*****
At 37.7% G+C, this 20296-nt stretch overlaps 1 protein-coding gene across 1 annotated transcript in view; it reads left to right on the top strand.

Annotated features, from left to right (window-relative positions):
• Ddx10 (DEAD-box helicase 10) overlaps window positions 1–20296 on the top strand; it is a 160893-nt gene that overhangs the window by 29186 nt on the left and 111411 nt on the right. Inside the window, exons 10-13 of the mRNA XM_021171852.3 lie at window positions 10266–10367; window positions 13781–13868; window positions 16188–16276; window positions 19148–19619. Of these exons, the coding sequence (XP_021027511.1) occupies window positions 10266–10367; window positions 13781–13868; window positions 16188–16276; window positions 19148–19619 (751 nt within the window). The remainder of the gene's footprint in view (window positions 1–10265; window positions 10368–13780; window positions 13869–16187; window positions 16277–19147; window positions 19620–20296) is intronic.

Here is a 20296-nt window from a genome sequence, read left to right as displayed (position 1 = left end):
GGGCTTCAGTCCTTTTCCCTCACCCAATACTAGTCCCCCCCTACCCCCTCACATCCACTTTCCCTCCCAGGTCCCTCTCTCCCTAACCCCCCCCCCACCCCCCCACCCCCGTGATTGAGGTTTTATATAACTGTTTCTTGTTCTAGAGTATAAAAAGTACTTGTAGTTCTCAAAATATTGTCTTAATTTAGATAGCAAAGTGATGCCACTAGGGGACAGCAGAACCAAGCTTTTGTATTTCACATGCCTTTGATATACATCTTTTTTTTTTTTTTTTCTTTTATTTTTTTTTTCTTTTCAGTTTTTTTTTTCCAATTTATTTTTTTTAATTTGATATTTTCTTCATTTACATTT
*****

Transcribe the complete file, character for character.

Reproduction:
At 37.7% G+C, this 20296-nt stretch overlaps 1 protein-coding gene across 1 annotated transcript in view; it reads left to right on the top strand.

Annotated features, from left to right (window-relative positions):
• Ddx10 (DEAD-box helicase 10) overlaps window positions 1–20296 on the top strand; it is a 160893-nt gene that overhangs the window by 29186 nt on the left and 111411 nt on the right. Inside the window, exons 10-13 of the mRNA XM_021171852.3 lie at window positions 10266–10367; window positions 13781–13868; window positions 16188–16276; window positions 19148–19619. Of these exons, the coding sequence (XP_021027511.1) occupies window positions 10266–10367; window positions 13781–13868; window positions 16188–16276; window positions 19148–19619 (751 nt within the window). The remainder of the gene's footprint in view (window positions 1–10265; window positions 10368–13780; window positions 13869–16187; window positions 16277–19147; window positions 19620–20296) is intronic.

Here is a 20296-nt window from a genome sequence, read left to right as displayed (position 1 = left end):
GGGCTTCAGTCCTTTTCCCTCACCCAATACTAGTCCCCCCCTACCCCCTCACATCCACTTTCCCTCCCAGGTCCCTCTCTCCCTAACCCCCCCCCCACCCCCCCACCCCCGTGATTGAGGTTTTATATAACTGTTTCTTGTTCTAGAGTATAAAAAGTACTTGTAGTTCTCAAAATATTGTCTTAATTTAGATAGCAAAGTGATGCCACTAGGGGACAGCAGAACCAAGCTTTTGTATTTCACATGCCTTTGATATACATCTTTTTTTTTTTTTTTTCTTTTATTTTTTTTTTCTTTTCAGTTTTTTTTTTCCAATTTATTTTTTTTAATTTGATATTTTCTTCATTTACATTT